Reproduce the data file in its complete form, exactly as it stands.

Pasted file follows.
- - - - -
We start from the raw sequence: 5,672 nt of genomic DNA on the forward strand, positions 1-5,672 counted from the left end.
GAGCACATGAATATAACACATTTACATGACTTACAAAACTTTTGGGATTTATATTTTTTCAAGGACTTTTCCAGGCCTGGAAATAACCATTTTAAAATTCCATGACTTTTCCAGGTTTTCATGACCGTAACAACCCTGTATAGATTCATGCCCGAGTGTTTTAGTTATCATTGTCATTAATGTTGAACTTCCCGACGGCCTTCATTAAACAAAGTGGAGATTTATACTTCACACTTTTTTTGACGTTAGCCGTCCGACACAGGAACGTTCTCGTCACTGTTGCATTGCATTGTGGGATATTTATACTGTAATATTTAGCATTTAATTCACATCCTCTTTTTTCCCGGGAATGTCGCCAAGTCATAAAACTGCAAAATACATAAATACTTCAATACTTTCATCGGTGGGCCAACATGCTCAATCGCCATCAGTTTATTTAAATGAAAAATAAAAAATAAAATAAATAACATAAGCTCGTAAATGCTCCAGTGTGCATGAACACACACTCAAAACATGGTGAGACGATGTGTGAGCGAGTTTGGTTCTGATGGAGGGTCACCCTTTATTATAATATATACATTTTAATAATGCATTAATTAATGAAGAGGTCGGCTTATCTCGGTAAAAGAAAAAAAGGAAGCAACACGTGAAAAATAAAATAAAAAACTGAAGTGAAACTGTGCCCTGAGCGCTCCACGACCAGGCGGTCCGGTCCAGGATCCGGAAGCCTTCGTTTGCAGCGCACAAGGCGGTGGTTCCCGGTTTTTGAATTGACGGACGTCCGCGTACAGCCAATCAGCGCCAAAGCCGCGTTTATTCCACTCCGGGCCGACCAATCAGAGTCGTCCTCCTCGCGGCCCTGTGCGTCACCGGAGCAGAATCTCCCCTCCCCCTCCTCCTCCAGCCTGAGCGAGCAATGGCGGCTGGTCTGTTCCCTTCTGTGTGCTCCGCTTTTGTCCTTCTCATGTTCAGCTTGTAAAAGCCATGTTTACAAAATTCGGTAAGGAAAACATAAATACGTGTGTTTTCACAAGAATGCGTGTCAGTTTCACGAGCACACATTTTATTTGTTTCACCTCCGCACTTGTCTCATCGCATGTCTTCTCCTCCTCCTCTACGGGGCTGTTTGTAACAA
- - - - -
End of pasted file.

We start from the raw sequence: 5,672 nt of genomic DNA on the forward strand, positions 1-5,672 counted from the left end.
GAGCACATGAATATAACACATTTACATGACTTACAAAACTTTTGGGATTTATATTTTTTCAAGGACTTTTCCAGGCCTGGAAATAACCATTTTAAAATTCCATGACTTTTCCAGGTTTTCATGACCGTAACAACCCTGTATAGATTCATGCCCGAGTGTTTTAGTTATCATTGTCATTAATGTTGAACTTCCCGACGGCCTTCATTAAACAAAGTGGAGATTTATACTTCACACTTTTTTTGACGTTAGCCGTCCGACACAGGAACGTTCTCGTCACTGTTGCATTGCATTGTGGGATATTTATACTGTAATATTTAGCATTTAATTCACATCCTCTTTTTTCCCGGGAATGTCGCCAAGTCATAAAACTGCAAAATACATAAATACTTCAATACTTTCATCGGTGGGCCAACATGCTCAATCGCCATCAGTTTATTTAAATGAAAAATAAAAAATAAAATAAATAACATAAGCTCGTAAATGCTCCAGTGTGCATGAACACACACTCAAAACATGGTGAGACGATGTGTGAGCGAGTTTGGTTCTGATGGAGGGTCACCCTTTATTATAATATATACATTTTAATAATGCATTAATTAATGAAGAGGTCGGCTTATCTCGGTAAAAGAAAAAAAGGAAGCAACACGTGAAAAATAAAATAAAAAACTGAAGTGAAACTGTGCCCTGAGCGCTCCACGACCAGGCGGTCCGGTCCAGGATCCGGAAGCCTTCGTTTGCAGCGCACAAGGCGGTGGTTCCCGGTTTTTGAATTGACGGACGTCCGCGTACAGCCAATCAGCGCCAAAGCCGCGTTTATTCCACTCCGGGCCGACCAATCAGAGTCGTCCTCCTCGCGGCCCTGTGCGTCACCGGAGCAGAATCTCCCCTCCCCCTCCTCCTCCAGCCTGAGCGAGCAATGGCGGCTGGTCTGTTCCCTTCTGTGTGCTCCGCTTTTGTCCTTCTCATGTTCAGCTTGTAAAAGCCATGTTTACAAAATTCGGTAAGGAAAACATAAATACGTGTGTTTTCACAAGAATGCGTGTCAGTTTCACGAGCACACATTTTATTTGTTTCACCTCCGCACTTGTCTCATCGCATGTCTTCTCCTCCTCCTCTACGGGGCTGTTTGTAACAA